Hackers from Russia who organized the SolarWinds hack i.e. supply chain assault turned to the interior organization of the US Department of Justice, from where they accessed Microsoft Office 365 email accounts having a place with staff at 27 express lawyers’ workplaces, the DOJ said in articulation on Friday.
Among the impacted, the DOJ listed the state attorneys’ offices for:
- Central District of California;
- Northern District of California;
- District of Columbia;
- Northern District of Florida;
- Middle District of Florida;
- Southern District of Florida;
- Northern District of Georgia;
- District of Kansas;
- District of Maryland;
- District of Montana;
- District of Nevada;
- District of New Jersey;
- Eastern District of New York;
- Northern District of New York;
- Southern District of New York;
- Western District of New York;
- Eastern District of North Carolina;
- Eastern District of Pennsylvania;
- Middle District of Pennsylvania;
- Western District of Pennsylvania;
- Northern District of Texas;
- Southern District of Texas;
- Western District of Texas;
- District of Vermont;
- Eastern District of Virginia;
- Western District of Virginia; and
- Western District of Washington
The DOJ stated it accepted the malicious programmers approached compromised Microsoft O365 accounts between the 7th of May to December 27, 2020.
“Whilst different districts were affected less significantly, the APT gang accessed the O365 email records of no less than 80% of representatives working in the US Attorneys’ workplaces situated in the Eastern, Northern, Southern, and Western Districts of New York,” the Department said earlier.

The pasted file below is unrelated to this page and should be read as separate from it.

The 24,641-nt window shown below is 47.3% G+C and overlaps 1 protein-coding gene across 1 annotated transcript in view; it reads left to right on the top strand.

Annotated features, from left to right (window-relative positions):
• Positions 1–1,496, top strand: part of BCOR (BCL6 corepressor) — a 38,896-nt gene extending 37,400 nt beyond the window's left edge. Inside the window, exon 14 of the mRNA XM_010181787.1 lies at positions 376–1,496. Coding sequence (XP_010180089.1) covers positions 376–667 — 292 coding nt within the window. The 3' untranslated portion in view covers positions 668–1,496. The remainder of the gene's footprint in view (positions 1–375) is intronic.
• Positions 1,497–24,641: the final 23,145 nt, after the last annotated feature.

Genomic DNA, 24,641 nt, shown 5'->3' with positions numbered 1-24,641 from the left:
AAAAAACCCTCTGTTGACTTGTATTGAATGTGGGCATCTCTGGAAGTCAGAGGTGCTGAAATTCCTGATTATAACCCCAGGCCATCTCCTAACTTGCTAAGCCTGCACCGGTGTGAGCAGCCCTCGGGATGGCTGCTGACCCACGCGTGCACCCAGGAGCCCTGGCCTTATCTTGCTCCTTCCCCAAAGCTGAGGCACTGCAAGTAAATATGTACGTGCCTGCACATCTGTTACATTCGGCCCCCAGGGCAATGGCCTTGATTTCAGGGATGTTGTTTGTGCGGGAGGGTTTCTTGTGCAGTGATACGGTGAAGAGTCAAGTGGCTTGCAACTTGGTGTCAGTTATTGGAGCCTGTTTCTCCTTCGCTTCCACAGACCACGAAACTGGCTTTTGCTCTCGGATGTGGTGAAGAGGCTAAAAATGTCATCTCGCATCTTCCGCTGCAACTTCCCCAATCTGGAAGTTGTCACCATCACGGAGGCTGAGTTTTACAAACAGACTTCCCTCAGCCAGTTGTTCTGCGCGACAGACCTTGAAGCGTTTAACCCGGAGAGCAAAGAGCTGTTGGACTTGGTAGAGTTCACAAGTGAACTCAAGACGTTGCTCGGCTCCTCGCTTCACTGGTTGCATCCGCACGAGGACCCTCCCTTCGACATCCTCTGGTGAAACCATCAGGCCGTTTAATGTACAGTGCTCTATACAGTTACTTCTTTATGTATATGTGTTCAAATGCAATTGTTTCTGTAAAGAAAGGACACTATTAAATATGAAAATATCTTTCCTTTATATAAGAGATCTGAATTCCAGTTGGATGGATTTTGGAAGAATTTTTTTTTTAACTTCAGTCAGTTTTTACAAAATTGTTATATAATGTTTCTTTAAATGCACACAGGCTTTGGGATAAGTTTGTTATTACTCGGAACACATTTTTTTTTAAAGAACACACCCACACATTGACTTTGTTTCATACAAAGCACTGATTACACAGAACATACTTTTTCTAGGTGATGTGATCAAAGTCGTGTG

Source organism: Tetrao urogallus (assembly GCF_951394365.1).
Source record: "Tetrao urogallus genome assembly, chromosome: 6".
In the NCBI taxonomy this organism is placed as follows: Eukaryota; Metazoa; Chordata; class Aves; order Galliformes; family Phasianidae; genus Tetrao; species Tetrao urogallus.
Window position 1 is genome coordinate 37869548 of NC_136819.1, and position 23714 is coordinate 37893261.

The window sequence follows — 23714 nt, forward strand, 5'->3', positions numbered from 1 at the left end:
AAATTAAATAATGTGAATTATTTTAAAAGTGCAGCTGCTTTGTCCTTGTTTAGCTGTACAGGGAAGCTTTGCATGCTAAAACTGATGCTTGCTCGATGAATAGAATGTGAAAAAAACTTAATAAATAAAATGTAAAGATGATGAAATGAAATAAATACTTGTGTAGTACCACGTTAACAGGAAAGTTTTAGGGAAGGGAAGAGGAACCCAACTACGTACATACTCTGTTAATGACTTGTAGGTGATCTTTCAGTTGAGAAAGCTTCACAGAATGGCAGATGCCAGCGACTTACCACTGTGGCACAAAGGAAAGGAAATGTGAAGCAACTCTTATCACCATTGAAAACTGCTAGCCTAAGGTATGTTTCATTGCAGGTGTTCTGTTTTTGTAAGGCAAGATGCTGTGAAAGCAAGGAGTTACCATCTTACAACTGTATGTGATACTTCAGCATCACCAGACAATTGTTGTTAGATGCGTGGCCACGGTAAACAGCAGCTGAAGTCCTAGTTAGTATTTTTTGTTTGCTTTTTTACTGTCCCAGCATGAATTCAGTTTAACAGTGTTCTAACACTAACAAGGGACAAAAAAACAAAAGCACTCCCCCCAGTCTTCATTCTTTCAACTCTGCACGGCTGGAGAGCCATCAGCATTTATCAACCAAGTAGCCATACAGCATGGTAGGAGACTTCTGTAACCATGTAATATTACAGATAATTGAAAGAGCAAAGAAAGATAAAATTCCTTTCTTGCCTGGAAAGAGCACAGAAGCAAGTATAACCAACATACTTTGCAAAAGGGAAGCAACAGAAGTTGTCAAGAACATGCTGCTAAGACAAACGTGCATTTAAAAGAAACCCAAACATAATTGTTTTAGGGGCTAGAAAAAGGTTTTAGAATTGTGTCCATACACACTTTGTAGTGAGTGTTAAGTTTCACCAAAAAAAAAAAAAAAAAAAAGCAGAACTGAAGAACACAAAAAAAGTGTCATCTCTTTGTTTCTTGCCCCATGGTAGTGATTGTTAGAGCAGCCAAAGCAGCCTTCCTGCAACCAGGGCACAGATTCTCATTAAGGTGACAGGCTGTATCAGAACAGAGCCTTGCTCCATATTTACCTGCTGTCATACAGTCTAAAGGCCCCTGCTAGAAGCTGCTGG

“The Executive Office for US Attorneys has notified all impacted account holders and the Department has provided guidance to identify particular threats.”
In April 2021, the White House issued a formal statement blaming the Russian Foreign Intelligence Service, also known as the SVR, as the perpetrator of the 2020 SolarWinds hack i.e. SolarWinds Orion supply chain attack.
SVR hackers were blamed for breaching Texas software company SolarWinds, inserting malware in an update for the Orion IT monitoring platform, and then selecting high-profile targets where they’d pivot with additional malware for espionage purposes.
The DOJ initially admitted it was running Orion and was impacted by the incident on January 6.